John Robshaw Opens Shop in Connecticut

January 24, 2022

John Robshaw weaves himself into the fabric of Falls Village, Connecticut.

Text by Tovah Martin     Photography by Kindra Clineff

Textile designer John Robshaw’s new Falls Village shop transforms the rooms of an old New England home. The decorative arts of the Mughal Empire inspired the shape of the headboard in this bedroom.

Maybe it’s no surprise that John Robshaw settled in the Litchfield Hills; after all, the designer loves layers of all kinds, even geographical ones. Give him a room, and he will stack it with mountains of nubby hand-stitched voile throws, chambray coverlets, and cotton slub quilts. Plush hand-blocked pillows in saffron, amber, ochre, indigo, peacock, and similar vibrant hues will be piled high. Paisleys, arabesques, medallions, and floral motifs will hang as wallcoverings and curtains.

Robshaw’s attraction to textiles began after he earned his fine art degree from Pratt Institute and started selling print designs to fashion houses. He frequently traveled to the Far East to study and practice textile techniques at legacy workshops and immerse himself in block-printing projects inspired by Mughal gardens and tribal patterns.

By the late 1990s, though, he hit a roadblock when the workshops gave him an ultimatum: pack up or increase orders to make textile print runs profitable. Reluctant to call it a day, Robshaw had to decide what to do with all those ikats, chinoiseries, toiles, and stylized floral prints he was producing. A bedding line made sense. From there, it was an easy segue into upholstered furniture, curtains, shades, and printed jute rugs. Creative juices continued to flow into upholstered headboards and beds with an Asian flair. And harkening back to his fashion roots, Robshaw couldn’t resist whipping up some percale pajamas and robes. By 2001, Robshaw had officially started his eponymous company.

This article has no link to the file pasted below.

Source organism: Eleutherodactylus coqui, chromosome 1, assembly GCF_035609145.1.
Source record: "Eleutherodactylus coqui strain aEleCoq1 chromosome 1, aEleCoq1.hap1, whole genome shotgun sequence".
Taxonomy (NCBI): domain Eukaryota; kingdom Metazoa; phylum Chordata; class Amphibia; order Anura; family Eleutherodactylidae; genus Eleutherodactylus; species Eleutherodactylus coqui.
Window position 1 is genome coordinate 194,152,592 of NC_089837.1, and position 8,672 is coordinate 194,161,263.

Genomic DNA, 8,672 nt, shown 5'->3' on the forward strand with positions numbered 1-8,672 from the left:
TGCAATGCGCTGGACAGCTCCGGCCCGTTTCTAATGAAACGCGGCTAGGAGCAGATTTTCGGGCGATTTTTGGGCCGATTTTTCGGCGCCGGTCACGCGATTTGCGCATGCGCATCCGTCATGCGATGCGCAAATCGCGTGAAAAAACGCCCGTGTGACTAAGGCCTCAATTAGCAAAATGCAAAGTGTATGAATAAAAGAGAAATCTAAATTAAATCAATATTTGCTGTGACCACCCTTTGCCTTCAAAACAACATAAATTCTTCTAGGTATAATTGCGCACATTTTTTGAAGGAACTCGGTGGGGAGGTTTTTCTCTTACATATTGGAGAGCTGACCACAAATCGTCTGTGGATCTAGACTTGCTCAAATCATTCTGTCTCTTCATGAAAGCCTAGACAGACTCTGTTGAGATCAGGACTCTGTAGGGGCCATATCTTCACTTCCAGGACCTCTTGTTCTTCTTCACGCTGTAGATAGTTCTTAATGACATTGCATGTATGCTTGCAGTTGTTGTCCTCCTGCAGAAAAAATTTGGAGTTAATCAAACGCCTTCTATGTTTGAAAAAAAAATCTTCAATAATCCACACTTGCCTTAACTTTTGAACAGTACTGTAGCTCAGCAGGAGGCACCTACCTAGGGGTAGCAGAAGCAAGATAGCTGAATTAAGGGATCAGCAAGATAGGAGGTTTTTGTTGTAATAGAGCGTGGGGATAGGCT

In 2021, it all came to Connecticut where the exotic patterns fit tongue and groove into the region’s historic homes. Robshaw and his family had been weekending in Sharon for years, and though Robshaw’s company still maintains a studio in New York City, rather than investing in pricey New York shop space, the designer opted to open a showroom (with a studio on the second floor) in Falls Village. The neighborhood was Robshaw ready. “This is a hotbed of interior design,” he quickly realized of the tiny town that also boasts the artisanal collective 100 Main. “There’s so much energy and versatility running around here. It’s a testing ground for ideas.”

Turning out seventy-five to 100 new prints every six months, John Robshaw’s shop serves casual shoppers and design professionals alike. Aside from the fabrics, a slew of bone-inlay cabinets, sculptural pieces, and tribal vessels from Pakistan, India, Turkey, and Uzbekistan abound. It all feels so comfortable.

John Robshaw, Falls Village,

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